by Hope Madden
Set against shifting political and musical environments and spanning at least four countries and 15 years, Pawel Pawlikowski’s Cold War is a gorgeous and mournful ode to star-crossed lovers that feels equally sweeping and intimate.
Zula (Joanna Kulig) and Wiktor (Tomasz Kot) share names and characteristics with Pawlikowski’s own parents, though their story certainly differs a bit. As the film begins in post-war Poland, Wiktor is recording the songs of the people—folk songs handed down by peasants, which will become part of a new arts program aimed at celebrating Poland’s authentic voice. Until, that is, the program is co-opted and the songs become tributes to Stalin and agricultural reform.
Zula is unphased. A pragmatist, a survivor and a bit of a con artist, she wiled her way into the company by enchanting Wiktor with a song she’d learned from a Russian movie—not exactly a peasant’s lament.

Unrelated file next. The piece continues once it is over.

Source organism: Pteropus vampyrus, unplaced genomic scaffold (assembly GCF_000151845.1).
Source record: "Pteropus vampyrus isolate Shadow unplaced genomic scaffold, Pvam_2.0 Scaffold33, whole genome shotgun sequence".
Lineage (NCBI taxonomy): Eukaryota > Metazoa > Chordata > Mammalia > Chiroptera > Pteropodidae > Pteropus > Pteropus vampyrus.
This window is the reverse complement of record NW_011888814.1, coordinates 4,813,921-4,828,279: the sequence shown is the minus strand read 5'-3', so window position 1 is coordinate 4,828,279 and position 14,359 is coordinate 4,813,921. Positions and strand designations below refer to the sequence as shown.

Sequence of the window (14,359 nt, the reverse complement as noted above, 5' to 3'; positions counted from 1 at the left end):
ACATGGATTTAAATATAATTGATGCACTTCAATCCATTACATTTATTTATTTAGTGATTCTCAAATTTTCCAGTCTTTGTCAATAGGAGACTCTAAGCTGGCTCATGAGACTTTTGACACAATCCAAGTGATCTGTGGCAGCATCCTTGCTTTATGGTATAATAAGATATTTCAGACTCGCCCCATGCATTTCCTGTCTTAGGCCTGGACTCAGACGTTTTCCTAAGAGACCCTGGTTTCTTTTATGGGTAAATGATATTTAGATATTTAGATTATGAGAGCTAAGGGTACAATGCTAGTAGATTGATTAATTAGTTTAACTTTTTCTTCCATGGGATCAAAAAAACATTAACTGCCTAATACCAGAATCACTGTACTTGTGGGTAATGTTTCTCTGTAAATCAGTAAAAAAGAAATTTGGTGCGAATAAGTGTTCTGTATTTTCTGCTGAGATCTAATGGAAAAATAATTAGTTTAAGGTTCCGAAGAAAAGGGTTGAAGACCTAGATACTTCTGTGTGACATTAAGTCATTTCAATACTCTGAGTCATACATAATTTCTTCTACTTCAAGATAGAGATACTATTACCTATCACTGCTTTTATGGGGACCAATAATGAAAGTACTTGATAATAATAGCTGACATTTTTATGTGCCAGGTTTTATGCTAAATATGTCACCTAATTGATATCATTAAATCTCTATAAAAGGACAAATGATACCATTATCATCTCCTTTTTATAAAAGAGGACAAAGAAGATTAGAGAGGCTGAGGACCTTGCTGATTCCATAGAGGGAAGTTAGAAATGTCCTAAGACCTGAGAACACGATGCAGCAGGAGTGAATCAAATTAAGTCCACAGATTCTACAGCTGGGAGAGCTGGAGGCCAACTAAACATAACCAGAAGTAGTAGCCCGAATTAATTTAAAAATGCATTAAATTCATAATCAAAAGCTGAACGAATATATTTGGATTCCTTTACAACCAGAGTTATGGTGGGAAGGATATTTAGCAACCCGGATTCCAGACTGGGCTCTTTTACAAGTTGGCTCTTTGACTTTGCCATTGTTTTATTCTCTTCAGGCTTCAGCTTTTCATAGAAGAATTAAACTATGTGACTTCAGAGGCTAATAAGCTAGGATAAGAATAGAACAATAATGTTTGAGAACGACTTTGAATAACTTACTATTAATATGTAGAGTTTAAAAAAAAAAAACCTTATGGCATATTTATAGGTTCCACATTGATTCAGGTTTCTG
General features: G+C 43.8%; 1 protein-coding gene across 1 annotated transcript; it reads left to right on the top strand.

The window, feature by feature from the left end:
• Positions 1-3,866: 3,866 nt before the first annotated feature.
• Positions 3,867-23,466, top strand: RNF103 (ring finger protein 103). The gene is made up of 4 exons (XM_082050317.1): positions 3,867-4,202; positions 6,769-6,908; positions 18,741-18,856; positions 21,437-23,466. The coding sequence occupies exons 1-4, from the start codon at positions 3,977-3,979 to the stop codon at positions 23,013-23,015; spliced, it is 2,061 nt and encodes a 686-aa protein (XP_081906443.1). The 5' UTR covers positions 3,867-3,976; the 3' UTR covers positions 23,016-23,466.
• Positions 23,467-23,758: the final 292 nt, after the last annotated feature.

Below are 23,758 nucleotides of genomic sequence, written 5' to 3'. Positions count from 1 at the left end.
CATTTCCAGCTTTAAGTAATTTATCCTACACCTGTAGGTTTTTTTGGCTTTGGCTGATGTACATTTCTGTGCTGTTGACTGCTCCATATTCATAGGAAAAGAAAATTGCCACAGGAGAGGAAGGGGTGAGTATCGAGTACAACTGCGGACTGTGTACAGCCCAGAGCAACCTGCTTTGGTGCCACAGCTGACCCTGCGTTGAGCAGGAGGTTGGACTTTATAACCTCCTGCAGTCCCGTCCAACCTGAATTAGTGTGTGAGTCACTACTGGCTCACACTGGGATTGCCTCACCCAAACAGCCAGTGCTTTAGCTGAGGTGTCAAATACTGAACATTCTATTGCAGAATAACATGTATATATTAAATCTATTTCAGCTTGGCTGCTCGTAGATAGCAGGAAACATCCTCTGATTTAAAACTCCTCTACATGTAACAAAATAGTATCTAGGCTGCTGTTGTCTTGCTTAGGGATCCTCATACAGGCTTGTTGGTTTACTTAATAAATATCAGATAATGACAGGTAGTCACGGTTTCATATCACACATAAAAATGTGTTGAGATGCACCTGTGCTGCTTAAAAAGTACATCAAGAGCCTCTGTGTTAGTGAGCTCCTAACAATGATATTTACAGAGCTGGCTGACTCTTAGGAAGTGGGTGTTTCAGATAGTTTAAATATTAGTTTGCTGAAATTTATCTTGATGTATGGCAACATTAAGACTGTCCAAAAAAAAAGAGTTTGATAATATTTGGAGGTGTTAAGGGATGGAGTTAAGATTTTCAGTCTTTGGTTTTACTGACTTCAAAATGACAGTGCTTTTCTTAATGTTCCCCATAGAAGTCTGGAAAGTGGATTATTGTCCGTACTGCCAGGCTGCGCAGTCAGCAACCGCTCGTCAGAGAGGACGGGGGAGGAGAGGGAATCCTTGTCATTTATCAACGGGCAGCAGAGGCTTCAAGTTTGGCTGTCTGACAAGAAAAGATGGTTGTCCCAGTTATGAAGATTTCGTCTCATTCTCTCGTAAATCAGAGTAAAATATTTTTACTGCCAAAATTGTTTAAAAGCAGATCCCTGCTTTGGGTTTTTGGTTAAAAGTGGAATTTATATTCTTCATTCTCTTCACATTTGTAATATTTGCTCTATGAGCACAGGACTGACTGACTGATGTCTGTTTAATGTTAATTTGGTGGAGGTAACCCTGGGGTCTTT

As the film follows this very different and yet somehow connected pair, Pawlikowski casts a spell—with an assist from Lukasz Zal, whose black and white cinematography here is as glorious as it was in his Oscar-nominated 2013 collaboration with the filmmaker, Ida.
Together they capture an evolving tone and changing rhythm as folk ballads become jazz tunes, as Poland becomes East Germany and then Paris. In everything, Pawlikowski holds those melancholy, wistful notes just an extra beat. It’s a melody Kulig and Kot dance to beautifully.
Kulig impresses most as the ingénue who is master of her own future. Her performance is unpredictable and unapologetic, emphasizing the will of a character who does what she feels she must do, although that is rarely what anybody else expects.
Kot’s gentle, smitten but equally tortured character offers a fascinating, sometimes frustrating counterpart. It makes sense that these two creatures are based at least somewhat on living people. It would have been far too easy for them to fall into stereotypes, but instead they are as authentically confounding and beautiful as any committed and self-destructive couple.
Pawlikowski uses music to inform a shifting relationship; he uses a relationship to illustrate changing global politics; he leans on an impossible political situation to articulate insurmountable challenges within a relationship. The result is poetry.